Reorienting the economy

Xi and Li will take the helm of a country that has enjoyed average annual gross domestic product growth of 10.5 percent for a decade, which has transformed the Chinese economy into the second largest in the world.  But “raw growth is not enough anymore and is anyway bound to slow down,” says Kerry Brown, head of China Studies at Sydney University.

As the economy cools (in his opening speech to the People’s Congress Tuesday, outgoing Prime Minister Wen Jiabao predicted 7.5 percent growth this year,) the new government will have to reorient it away from dependence on heavy state investment and exports and toward the more sustainable foundation of domestic consumption.

At the same time, Chinese economic reformers have been insisting for some time that for the sake of efficiency the government has to stop coddling the giant state-owned enterprises that enjoy monopolies over the “commanding heights” of the economy, and start giving private companies a greater chance to compete.

“The rise of state capitalism has been strangling private enterprise, which is the real source of long-term economic growth,” says Zhang Jian, who teaches politics at Peking University.

Cutting state-owned firms down to size, though, would be more than an economic challenge. The development in recent years of a “crony capitalist” system, in which senior Communist officials have used their political power to channel control over economic resources – and great wealth – to their relatives, means that reforming the state sector would directly challenge the interests of powerful political figures.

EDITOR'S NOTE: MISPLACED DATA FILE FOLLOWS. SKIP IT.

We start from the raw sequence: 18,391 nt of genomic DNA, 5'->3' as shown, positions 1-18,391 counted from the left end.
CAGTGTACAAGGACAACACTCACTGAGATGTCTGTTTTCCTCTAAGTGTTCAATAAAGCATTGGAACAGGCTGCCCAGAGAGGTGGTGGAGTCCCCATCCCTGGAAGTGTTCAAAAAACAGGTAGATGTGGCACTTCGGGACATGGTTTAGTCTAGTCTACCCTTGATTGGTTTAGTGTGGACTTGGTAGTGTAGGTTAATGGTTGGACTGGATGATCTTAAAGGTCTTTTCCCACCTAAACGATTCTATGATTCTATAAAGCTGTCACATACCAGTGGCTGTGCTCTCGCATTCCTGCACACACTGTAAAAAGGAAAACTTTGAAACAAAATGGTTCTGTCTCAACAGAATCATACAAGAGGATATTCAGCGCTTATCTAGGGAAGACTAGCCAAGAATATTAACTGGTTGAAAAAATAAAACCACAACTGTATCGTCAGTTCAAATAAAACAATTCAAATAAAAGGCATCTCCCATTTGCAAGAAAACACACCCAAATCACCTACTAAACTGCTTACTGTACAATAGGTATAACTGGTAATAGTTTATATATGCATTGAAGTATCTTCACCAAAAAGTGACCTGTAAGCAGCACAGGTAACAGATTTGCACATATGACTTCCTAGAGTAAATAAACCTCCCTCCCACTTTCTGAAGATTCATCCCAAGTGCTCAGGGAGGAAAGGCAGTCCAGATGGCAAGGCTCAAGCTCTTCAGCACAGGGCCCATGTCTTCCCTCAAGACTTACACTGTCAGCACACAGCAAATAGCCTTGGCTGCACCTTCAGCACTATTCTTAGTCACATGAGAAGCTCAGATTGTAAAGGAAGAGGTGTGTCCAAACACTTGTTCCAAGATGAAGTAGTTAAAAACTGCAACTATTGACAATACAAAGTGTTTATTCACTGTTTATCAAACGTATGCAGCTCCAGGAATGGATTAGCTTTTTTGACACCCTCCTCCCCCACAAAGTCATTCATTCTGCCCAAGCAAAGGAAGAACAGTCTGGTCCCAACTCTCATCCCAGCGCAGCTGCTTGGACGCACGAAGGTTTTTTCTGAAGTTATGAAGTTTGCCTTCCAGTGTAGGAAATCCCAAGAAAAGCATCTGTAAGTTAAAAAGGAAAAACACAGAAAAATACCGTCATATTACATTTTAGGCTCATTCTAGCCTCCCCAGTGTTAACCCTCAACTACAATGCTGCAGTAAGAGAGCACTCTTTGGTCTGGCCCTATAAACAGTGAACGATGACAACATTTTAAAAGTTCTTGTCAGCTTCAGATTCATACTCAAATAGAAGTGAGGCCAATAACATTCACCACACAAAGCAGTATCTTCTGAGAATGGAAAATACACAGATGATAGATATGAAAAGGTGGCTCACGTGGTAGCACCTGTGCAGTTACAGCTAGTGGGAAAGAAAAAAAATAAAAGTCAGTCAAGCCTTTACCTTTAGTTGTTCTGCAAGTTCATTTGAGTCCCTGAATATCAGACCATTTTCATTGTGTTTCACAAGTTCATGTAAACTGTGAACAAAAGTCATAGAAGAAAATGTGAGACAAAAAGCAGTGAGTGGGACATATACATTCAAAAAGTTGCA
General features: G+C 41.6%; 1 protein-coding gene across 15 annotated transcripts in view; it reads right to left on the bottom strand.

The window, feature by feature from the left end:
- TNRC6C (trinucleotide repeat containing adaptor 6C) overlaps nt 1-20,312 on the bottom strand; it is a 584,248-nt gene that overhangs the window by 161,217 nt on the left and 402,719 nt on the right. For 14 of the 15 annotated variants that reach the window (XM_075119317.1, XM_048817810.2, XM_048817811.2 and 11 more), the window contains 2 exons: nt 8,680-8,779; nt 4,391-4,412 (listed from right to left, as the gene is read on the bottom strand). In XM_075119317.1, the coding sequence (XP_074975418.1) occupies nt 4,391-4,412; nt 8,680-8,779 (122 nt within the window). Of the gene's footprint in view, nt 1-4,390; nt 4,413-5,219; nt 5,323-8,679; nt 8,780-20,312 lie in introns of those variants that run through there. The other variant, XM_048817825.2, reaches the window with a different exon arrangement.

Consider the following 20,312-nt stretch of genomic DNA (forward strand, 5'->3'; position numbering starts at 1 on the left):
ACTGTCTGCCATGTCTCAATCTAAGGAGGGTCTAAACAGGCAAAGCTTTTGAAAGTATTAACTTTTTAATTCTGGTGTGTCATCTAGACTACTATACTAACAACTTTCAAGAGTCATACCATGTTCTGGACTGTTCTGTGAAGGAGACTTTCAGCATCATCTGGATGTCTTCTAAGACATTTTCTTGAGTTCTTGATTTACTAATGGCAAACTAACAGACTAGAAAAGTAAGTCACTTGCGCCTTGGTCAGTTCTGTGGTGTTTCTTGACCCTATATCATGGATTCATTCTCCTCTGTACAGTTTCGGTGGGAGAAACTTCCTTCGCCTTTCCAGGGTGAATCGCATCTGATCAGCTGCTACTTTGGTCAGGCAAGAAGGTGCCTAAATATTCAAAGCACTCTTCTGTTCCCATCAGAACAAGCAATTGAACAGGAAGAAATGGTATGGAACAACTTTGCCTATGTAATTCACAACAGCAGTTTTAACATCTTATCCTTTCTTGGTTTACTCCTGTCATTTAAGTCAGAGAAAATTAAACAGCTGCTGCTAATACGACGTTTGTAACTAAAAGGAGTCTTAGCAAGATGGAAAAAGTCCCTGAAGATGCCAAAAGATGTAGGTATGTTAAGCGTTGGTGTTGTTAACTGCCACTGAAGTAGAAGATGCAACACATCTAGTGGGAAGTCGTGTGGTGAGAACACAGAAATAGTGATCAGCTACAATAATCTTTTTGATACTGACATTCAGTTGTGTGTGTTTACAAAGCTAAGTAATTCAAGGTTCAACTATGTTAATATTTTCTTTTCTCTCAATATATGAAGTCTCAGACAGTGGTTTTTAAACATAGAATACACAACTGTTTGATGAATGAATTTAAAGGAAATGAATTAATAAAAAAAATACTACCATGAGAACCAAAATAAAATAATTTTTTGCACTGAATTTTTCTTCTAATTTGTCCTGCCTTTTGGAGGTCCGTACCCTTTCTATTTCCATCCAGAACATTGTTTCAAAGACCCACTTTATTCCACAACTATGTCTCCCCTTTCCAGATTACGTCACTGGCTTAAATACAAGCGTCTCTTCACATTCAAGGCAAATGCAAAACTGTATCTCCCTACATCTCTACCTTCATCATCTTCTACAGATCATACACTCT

“The major difficulty that the government faces if it wants to do something is the establishment, the entrenched interests in government and in the political-business alliance,” says Professor Zhang.

 'Smashing vested interests'

“The difficulty of effecting reform and the difficulty of fighting corruption are two aspects of the same problem,” adds Nottingham’s Professor Wang. Since being made head of the Communist Party last November, Xi has spoken often of his determination to root out corruption, which he has warned threatens to destroy the party. In recent months there has been a rash of officially sanctioned citizen reports on social media that have brought down some dishonest and womanizing local officials.